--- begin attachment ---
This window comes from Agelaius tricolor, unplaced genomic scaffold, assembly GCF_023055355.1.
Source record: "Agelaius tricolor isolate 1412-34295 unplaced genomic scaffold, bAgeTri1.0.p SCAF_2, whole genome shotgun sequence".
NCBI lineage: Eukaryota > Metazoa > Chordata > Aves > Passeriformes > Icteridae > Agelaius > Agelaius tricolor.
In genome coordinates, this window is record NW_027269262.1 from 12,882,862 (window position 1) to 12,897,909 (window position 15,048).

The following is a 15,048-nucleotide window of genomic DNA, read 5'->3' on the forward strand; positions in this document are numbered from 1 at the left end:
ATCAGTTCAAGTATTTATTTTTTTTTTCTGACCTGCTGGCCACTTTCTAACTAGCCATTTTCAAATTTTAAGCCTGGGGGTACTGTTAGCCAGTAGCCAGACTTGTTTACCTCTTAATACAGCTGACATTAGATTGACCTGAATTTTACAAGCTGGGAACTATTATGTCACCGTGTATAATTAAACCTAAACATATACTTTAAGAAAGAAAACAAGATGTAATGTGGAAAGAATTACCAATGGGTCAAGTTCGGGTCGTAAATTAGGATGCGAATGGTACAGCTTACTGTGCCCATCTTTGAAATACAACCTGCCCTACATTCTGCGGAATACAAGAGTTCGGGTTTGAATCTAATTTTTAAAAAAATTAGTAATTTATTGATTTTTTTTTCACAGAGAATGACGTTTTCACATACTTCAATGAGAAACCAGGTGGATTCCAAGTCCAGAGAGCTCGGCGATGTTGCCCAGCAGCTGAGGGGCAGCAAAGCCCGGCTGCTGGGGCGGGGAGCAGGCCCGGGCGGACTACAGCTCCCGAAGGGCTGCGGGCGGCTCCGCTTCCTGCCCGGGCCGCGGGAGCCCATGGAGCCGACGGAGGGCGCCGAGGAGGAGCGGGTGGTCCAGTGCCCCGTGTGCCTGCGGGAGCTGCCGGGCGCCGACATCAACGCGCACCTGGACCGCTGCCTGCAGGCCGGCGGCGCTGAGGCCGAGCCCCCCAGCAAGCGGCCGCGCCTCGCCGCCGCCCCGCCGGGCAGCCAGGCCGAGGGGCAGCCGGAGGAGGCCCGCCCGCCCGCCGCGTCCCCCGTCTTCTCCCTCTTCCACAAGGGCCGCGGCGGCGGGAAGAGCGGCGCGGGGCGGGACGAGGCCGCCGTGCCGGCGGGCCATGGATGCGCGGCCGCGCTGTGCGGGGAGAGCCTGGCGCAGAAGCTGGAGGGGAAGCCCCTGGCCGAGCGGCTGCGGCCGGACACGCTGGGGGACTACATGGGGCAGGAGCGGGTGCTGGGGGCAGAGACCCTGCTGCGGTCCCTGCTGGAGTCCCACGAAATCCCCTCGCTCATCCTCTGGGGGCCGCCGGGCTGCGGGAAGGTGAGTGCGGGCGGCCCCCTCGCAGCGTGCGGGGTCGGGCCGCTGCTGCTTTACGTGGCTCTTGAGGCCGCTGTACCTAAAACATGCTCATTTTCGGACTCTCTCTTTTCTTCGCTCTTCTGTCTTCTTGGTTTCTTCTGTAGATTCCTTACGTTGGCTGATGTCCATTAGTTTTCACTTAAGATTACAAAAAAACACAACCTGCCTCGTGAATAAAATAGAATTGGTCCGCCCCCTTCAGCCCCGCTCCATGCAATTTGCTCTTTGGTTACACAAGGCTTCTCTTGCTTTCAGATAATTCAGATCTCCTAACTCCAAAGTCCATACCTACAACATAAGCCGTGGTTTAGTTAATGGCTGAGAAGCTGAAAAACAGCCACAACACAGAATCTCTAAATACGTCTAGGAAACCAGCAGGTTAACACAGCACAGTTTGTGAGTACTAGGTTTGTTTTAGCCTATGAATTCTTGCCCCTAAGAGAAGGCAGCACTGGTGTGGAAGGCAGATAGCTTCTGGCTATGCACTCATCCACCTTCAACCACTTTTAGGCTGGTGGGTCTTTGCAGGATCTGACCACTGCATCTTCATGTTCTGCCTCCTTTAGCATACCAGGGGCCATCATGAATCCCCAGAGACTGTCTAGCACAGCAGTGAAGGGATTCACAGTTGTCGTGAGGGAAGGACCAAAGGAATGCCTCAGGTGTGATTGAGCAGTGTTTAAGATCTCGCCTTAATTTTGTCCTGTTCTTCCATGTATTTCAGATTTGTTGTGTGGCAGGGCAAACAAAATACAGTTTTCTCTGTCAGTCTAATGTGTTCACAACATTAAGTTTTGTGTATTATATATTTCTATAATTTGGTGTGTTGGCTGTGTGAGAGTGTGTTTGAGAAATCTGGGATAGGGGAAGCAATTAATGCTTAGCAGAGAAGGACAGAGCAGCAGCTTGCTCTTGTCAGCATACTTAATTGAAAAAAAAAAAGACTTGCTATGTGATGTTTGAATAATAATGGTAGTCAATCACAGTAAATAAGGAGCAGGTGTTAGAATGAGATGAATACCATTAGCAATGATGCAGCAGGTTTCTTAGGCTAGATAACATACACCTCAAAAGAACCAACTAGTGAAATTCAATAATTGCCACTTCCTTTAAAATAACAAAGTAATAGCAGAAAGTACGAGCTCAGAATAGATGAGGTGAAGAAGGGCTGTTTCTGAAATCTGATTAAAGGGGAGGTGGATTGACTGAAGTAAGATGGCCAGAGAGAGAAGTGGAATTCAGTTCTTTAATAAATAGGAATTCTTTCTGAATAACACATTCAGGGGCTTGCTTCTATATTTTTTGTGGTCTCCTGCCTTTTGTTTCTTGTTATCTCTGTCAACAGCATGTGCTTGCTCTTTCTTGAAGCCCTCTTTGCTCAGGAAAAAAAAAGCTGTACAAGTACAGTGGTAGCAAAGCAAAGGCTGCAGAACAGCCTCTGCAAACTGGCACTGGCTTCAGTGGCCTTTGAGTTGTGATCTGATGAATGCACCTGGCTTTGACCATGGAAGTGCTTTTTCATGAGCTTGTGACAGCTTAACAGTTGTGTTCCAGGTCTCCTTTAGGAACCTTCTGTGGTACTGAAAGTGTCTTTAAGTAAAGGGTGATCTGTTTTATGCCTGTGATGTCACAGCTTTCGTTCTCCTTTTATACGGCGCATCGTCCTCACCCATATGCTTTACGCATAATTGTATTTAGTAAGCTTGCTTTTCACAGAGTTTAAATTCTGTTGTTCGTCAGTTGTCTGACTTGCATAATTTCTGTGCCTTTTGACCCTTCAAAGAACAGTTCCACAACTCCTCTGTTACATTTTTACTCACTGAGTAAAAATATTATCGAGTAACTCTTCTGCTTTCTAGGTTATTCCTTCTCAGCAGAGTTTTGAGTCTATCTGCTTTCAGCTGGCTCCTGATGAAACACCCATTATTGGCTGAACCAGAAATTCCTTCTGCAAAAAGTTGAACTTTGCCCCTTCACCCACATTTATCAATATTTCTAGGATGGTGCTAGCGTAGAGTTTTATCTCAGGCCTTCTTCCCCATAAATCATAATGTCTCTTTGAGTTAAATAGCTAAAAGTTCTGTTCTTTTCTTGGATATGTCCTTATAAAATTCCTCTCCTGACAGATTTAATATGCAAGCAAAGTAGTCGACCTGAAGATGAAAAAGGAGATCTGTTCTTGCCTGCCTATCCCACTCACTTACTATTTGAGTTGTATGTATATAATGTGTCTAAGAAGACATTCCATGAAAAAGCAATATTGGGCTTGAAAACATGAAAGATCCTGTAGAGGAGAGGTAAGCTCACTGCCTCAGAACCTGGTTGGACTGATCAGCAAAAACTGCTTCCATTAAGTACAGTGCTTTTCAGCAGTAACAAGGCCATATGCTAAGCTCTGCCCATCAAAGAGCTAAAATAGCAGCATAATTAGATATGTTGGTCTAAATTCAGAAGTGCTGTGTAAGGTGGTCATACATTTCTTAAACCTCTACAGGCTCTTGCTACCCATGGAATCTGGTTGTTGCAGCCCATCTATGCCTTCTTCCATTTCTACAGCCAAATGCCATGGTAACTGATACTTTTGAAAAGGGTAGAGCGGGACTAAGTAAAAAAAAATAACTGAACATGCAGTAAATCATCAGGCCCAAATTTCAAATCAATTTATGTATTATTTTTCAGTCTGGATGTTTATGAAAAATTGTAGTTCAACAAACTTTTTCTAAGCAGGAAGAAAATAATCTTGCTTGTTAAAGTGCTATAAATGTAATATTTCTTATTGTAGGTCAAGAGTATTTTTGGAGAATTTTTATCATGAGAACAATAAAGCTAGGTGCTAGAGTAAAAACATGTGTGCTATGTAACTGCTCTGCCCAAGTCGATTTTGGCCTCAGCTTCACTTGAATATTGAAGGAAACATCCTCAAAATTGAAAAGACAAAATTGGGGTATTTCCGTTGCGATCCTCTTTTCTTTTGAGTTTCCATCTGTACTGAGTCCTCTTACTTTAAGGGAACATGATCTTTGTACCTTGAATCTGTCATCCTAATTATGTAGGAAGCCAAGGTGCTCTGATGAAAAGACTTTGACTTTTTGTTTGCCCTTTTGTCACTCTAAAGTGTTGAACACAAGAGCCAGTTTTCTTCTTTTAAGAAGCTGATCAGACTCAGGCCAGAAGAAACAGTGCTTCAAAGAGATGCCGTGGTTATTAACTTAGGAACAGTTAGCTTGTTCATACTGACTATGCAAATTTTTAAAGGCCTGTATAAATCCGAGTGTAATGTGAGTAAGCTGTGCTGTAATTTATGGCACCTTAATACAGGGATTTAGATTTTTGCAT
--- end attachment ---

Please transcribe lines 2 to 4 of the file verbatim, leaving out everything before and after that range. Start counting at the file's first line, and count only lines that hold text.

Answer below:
Source record: "Agelaius tricolor isolate 1412-34295 unplaced genomic scaffold, bAgeTri1.0.p SCAF_2, whole genome shotgun sequence".
NCBI lineage: Eukaryota > Metazoa > Chordata > Aves > Passeriformes > Icteridae > Agelaius > Agelaius tricolor.
In genome coordinates, this window is record NW_027269262.1 from 12,882,862 (window position 1) to 12,897,909 (window position 15,048).